November 15, 2022

ASC Industry Awareness

ASCs Save Hassle, Time, and Money

ASCs/OBSs/OBLs and all their surgery center cousins have a tremendous impact upon total patient well-being. Convenience, ease of use, surgery safety, and lower cost are all benefits achieved due to selecting an ASC for surgical procedures where feasible. Shifting common outpatient procedures to ASCs also yields savings for the US healthcare system. Even Medicare saves $4.2 billion annually due to ASCs. ASCs with twenty-five or more orthopaedic cases per month are positioned best to thrive so that everyone in the surgery center ecosystem wins.

ASC Physician Ownership Strength

Even with all the chatter around consolidation, 52% of ASCs are still 100% physician-owned. Physician ownership enables surgeons to schedule procedures more effectively and efficiently, grants maximum control over the operating room environment, and creates more responsiveness to specific patients’ needs. Declining physician pay in both inpatient and outpatient settings makes the benefits of working in ASCs that much clearer. Medscape’s 2022 Compensation Overview demonstrates that self-employed physicians earn 20% more than employed physicians do. These are among the factors that make ASCs resistant to widespread consolidation.


Healthcare Industry/Trends

Prior Authorization Reform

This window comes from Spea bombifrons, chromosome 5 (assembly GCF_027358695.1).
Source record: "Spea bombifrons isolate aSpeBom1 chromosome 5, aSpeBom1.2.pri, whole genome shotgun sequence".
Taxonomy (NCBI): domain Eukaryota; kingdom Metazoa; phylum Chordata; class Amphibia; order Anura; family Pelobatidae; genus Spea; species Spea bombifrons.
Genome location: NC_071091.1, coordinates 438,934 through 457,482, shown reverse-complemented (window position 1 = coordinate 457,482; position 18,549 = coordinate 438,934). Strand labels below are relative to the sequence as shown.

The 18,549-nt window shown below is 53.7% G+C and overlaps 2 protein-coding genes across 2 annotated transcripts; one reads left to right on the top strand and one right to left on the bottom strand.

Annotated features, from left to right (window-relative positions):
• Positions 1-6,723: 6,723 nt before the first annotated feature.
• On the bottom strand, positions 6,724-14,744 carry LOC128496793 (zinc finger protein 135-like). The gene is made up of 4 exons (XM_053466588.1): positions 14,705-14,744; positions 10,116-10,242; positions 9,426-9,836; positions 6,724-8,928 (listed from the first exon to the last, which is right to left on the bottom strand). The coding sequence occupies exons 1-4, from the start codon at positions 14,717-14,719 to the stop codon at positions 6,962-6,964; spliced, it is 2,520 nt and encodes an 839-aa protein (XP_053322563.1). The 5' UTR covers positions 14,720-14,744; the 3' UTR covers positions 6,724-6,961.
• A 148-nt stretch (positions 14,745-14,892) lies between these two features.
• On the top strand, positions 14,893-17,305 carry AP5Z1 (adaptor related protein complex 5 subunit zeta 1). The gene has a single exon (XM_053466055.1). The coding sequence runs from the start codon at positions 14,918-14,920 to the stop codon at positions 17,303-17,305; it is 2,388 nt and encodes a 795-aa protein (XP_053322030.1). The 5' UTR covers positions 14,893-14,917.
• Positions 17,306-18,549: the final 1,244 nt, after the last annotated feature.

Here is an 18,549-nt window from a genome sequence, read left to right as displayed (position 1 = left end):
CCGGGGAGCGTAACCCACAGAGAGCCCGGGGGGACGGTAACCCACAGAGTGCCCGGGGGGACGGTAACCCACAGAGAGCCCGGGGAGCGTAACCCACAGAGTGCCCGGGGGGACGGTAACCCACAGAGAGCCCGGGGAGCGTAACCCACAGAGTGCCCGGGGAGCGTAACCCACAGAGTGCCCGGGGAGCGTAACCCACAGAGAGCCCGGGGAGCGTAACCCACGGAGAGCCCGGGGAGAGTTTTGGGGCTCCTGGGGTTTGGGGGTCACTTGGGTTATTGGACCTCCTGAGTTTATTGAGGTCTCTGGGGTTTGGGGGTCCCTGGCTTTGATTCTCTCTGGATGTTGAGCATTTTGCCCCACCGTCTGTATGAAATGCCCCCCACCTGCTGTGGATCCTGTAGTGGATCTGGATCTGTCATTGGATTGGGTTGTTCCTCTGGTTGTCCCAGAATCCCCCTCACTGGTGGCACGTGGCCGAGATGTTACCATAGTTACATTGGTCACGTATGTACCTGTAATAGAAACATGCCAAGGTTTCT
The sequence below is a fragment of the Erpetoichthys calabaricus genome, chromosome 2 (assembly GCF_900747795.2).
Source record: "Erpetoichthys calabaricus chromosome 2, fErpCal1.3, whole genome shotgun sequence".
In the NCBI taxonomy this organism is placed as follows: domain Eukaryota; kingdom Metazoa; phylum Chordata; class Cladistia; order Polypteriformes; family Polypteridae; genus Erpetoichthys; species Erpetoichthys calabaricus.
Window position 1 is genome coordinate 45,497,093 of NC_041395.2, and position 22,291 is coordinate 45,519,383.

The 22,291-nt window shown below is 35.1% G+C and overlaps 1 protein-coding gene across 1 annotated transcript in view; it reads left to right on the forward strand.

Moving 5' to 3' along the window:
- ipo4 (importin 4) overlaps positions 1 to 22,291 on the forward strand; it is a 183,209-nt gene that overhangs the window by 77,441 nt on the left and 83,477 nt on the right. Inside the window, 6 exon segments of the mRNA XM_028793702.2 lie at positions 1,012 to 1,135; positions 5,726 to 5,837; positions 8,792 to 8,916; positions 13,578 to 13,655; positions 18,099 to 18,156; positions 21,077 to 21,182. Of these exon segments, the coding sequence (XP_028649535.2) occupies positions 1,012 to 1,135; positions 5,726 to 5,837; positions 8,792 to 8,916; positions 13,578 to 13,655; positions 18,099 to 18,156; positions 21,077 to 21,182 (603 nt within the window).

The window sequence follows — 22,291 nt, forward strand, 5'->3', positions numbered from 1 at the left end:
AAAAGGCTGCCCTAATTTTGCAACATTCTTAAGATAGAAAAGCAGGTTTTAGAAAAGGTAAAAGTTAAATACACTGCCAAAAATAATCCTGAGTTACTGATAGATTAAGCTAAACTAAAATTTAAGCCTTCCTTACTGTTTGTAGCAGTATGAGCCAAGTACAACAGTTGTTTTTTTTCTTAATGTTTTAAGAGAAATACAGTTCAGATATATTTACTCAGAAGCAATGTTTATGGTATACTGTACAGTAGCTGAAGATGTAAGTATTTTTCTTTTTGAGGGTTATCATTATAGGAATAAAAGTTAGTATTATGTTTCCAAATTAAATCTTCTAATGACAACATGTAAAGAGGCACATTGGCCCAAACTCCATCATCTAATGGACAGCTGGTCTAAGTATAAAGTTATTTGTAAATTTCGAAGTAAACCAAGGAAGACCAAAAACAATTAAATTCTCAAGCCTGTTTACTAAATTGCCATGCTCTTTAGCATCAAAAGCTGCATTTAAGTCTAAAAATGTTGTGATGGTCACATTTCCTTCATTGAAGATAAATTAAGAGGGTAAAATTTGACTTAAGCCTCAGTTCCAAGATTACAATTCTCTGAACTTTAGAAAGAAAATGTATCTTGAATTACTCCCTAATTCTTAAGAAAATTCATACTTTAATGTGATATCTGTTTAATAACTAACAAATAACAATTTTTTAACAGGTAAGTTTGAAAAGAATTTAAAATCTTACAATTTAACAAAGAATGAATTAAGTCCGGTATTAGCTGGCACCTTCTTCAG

Prior authorization reform momentum is growing. Pennsylvania is the latest of three states taking on reform measures in 2022. November 3, Pennsylvania Governor Tom Wolf signed Act 146 of 2022 into law, which seeks to drive better patient outcomes by expediting treatment plans in all commercial and Medicaid plans. The law will enable the creation of a standardized electronic portal to push through barriers that typically devolve into treatment delays (infographic), streamlining the process and making it more transparent. Earlier this fall, the US House passed a bill to install electronic prior authorization in Medicare Advantage plans. The AMA has been convening provider stakeholders and keeping pressure on prior authorization reform. Pennsylvania’s success will help to fuel efforts at the state and federal levels.

2022 and 2023 Financially Challenging for Many Hospitals

Inflation continues to squeeze hospital margins, which have been running negative for the bulk of 2022. More aggressive patient cost sharing through high-deductible health plans, labor shortages, and contracted rates that undershoot costs are all playing havoc with smaller, typically rural, hospitals. Over 600 rural hospitals are at risk of closure, 200 of them are at immediate risk with very low financial reserves. Chapter 11 healthcare bankruptcy filings are 28% higher in 2022 than in 2021, though that number is inflated since 2021 bankruptcies were off by 44% from the previous year. As pandemic safety nets drop and funding sources grant fewer financial extensions, hospital closures and bankruptcies are expected to continue to spike in 2023.


Healthcare Digital Transformation Watch

What Will the Eventual End of PHE Mean for Telehealth?